“Selfiecity: Exploring Photography and Self-Fashioning in Social Media” (co-author Lev Manovich), in David M. Berry and Michael Dieter, eds., Postdigital Aesthetics: Art, Computation and Design (London: Palgrave Macmillan, 2015), 109-122. ISBN 9781137437198.
NB: This is unedited working draft. Please refer to the book for the final published version of this chapter.
This chapter summarizes the methods and findings of the research project Selfiecity (2014).
User-generated visual media such as images and video shared on Instagram, YouTube, and Flickr open up fascinating opportunities for the study of digital visual culture and thinking about the postdigital. Since 2012, the research lab led by Lev Manovich (Software Studies Initiative, softwarestudies.com) has used computational and data visualization methods to analyze large numbers of Instagram photos. In our first project Phototrails, we analyzed and visualized 2.3 million Instagram photos shared by hundreds of thousands of people in 13 global cities.
Given that everybody is using the same Instagram app, with the same set of filters and image correction controls, and even the same image square size, and that users can learn from each other what kinds of subjects get most attention, how much variance between the cities do we find? Are networked apps such as Instagram creating a new universal visual language which erases local specifities? Does the ease of capturing, editing and sharing photos lead to more aesthetic diversity? Or does it, instead, lead to more repetition, uniformity and visual social mimicry, as food, cats, selfies, and other popular subjects drown everything else out?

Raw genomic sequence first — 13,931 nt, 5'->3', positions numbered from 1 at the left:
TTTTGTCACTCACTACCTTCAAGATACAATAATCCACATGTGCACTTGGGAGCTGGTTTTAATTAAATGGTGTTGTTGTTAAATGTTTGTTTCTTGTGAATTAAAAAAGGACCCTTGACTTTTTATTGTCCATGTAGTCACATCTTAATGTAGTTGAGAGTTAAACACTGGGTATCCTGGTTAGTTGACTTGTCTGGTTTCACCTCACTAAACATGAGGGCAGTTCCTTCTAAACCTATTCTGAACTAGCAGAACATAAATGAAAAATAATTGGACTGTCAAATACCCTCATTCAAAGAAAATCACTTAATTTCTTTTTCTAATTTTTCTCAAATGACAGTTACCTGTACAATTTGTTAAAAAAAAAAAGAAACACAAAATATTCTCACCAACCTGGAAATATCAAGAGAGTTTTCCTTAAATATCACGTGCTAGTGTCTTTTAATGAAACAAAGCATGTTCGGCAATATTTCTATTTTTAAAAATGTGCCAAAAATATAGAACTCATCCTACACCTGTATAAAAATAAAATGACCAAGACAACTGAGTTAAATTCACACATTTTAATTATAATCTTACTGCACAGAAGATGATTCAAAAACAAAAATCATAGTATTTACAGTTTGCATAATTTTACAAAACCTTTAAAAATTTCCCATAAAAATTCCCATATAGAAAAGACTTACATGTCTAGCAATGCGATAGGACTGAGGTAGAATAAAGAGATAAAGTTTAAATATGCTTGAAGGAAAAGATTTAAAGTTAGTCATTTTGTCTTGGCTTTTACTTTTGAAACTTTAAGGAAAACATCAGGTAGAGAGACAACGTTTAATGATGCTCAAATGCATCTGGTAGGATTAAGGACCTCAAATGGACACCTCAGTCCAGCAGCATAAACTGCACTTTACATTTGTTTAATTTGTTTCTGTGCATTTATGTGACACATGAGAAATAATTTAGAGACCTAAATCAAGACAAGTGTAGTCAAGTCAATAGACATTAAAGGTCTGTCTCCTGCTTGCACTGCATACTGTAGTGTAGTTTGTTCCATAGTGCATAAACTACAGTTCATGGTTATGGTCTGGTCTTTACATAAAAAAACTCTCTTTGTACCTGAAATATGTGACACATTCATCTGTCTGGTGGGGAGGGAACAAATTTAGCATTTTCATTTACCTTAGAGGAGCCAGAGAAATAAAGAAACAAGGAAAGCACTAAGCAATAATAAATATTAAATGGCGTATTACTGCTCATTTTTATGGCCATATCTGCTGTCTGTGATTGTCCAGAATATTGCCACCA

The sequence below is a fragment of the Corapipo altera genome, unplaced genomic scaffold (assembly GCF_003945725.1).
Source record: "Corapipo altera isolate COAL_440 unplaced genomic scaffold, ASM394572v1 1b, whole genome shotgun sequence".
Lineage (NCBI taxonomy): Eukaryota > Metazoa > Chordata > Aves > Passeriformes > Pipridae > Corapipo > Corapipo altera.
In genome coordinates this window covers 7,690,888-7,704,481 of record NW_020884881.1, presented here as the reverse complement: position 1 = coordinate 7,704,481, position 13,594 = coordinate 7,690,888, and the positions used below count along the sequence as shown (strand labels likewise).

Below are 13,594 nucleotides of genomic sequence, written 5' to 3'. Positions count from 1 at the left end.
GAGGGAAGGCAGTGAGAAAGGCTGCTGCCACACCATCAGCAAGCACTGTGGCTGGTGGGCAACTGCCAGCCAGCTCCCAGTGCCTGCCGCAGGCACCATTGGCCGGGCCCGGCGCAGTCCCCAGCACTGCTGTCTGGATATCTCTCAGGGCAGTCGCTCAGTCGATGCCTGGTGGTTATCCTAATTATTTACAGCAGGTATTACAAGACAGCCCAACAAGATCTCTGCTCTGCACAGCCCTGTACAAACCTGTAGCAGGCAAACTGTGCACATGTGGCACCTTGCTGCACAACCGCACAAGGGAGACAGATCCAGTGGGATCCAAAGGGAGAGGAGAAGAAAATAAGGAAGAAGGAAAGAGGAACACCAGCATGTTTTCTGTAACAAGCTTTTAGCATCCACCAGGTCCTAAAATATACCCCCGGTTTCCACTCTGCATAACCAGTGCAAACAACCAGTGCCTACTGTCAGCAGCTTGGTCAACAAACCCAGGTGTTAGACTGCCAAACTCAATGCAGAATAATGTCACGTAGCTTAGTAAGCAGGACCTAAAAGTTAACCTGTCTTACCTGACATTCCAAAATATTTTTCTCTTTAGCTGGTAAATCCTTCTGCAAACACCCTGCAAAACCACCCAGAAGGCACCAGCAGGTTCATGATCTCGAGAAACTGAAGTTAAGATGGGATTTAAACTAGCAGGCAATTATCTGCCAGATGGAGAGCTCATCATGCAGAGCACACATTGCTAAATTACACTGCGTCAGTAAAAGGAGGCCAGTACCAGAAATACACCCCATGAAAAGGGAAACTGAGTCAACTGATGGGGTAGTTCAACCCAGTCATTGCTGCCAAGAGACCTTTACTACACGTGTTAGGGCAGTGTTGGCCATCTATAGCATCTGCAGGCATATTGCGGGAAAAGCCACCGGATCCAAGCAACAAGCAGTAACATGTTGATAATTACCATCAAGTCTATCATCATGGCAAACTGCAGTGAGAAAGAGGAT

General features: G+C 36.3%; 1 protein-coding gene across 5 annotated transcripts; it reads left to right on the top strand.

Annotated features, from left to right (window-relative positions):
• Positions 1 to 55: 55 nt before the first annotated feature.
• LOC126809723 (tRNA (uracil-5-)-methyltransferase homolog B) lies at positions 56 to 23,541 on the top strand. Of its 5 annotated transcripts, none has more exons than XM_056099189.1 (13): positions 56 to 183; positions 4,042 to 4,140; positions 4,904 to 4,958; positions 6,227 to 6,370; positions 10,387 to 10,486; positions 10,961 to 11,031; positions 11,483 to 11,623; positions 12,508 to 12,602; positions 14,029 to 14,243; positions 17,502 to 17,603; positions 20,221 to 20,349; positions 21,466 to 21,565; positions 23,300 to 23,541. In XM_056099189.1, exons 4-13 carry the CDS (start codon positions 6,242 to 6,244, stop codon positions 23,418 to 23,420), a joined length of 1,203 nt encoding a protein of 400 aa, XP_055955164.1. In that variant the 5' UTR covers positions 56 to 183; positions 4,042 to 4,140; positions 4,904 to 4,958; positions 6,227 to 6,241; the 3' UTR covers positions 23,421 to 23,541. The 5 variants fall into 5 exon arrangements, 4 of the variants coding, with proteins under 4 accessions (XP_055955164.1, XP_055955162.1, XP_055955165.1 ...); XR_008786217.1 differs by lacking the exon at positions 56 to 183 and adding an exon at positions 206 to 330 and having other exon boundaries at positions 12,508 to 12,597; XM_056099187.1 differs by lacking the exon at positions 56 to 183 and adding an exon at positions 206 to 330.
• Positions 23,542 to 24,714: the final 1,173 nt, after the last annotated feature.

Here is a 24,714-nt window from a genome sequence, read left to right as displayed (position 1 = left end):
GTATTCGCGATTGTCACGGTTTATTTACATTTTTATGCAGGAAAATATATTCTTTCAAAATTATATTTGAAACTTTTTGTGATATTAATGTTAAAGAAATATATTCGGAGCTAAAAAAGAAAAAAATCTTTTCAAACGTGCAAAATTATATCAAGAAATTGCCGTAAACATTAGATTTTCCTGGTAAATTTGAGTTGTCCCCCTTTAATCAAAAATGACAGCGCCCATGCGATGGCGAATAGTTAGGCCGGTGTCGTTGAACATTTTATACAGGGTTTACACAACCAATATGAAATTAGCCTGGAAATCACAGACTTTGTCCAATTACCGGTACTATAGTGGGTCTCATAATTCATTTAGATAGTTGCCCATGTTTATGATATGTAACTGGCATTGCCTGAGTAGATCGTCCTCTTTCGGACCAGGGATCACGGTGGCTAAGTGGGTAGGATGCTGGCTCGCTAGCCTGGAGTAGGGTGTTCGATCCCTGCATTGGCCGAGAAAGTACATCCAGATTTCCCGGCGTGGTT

In our project we wanted to show that no single interpetation of the selfie phenomenon is correct by itself. Instead, we wanted to reveal some of the inherent complexities of understanding the selfie – both as a product of the advancement of digital image making and online image sharing and a social phenomenon that can serve many functions (individual self-expression, communication, etc.).
By analyzing a large sample of selfies taken in specified geographical locations during the same time period, we argue that we can see beyond the individual agendas and outliers (such as the notorious celebrity selfies) and instead notice larger patterns, which sometimes contradict popular assumptions.
For example, considering all the media attention selfie has received since late 2013, it can easily be assumed that selfies must make up a significant part of images shared on Instagram. Paradoxically enough, our research revealed that only approximately four percent of all photographs posted on Instagram during one week were single person selfies.